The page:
Was the speed work an indication that he had felt his normally lightning-quick legs were slowing down? “You obviously need to work on your weaknesses but I think it’s also very important to work on your strengths. My speed is something that has made a difference to my whole career.
“When I’ve felt quick and I’m moving well it makes a huge difference to my entire game. When I feel a bit slower I end up doing a lot more defending. When I’m a bit quicker to the ball I feel I can attack a lot more. That was something I really wanted to work on. I feel like it’s showed so far. I’ve felt like I’ve moved well in my matches this year.”
The results of the speed work were evident in a drill Mauresmo put him through on the practice court here, with Murray chasing down balls into the corners and then racing to the net to pick up stop volleys. The Scot in full flight was an impressive sight.
Murray has often been criticised for being too passive and too cautious, so will we see a more attack-minded player on court this year? “I think it’s important to have that option when I want to use it,” he says. “I believe I’ve dictated in all of the matches I’ve played this year, though I know I’m not always going to be able to do that.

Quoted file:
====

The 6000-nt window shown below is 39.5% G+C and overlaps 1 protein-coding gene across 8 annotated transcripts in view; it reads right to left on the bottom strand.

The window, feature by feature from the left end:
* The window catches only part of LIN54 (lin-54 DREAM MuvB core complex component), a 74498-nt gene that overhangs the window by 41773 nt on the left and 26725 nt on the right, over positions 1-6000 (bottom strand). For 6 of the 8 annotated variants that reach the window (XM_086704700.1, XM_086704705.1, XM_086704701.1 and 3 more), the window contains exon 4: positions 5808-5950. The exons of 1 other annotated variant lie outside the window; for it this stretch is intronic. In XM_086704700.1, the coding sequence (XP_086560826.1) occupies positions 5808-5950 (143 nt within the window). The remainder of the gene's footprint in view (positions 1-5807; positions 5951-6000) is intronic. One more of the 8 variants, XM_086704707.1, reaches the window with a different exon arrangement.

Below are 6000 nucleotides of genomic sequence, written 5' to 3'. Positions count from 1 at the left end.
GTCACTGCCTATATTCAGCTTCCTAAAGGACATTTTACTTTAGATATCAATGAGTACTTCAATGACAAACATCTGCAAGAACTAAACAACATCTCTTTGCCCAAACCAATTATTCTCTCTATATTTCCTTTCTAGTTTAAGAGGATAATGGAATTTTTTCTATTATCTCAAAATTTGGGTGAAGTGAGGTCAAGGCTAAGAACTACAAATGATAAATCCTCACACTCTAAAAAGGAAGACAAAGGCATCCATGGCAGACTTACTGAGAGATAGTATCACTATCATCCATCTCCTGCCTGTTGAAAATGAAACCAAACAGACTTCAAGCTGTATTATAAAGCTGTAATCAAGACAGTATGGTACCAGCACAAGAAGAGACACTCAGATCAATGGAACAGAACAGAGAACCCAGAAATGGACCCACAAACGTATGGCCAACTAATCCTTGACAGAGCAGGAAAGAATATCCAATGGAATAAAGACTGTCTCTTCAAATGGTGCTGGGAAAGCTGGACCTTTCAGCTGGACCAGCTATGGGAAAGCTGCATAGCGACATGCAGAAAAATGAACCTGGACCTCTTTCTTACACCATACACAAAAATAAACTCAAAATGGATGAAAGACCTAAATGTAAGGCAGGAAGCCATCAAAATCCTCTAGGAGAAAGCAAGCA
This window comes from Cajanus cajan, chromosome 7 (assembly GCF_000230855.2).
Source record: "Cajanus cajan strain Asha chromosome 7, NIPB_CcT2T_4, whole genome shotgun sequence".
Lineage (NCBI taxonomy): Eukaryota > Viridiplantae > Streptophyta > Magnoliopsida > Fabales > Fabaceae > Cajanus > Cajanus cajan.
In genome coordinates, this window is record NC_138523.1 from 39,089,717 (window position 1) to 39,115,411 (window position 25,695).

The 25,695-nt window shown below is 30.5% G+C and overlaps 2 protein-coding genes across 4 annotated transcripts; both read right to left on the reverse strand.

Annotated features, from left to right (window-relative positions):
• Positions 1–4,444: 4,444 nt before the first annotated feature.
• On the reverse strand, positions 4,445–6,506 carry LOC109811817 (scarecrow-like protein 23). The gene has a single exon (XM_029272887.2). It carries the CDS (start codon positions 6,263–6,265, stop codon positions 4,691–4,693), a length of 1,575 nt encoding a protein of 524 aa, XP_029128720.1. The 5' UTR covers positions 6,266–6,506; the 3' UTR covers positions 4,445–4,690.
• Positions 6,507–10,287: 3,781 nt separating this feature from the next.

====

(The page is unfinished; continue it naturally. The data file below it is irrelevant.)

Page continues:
“Against Janowicz, who’s a big guy, I was able to dictate for pretty well the whole match. Against Rafa as well I was able to do it, though he’s obviously going to improve. But the way I played the matches has, I feel, been the right way and is something that I hope will continue.”
He adds: “From the way that I’ve played in the matches so far, I think for me there’s already a difference compared with even the end of last year. I’ve had time to work on stuff. I feel good. I feel more confident. I feel like I’ve worked and practised on the right things. I feel like my team is focused on what needs to be done. Everyone is pulling together in the same direction. And that makes a huge difference.”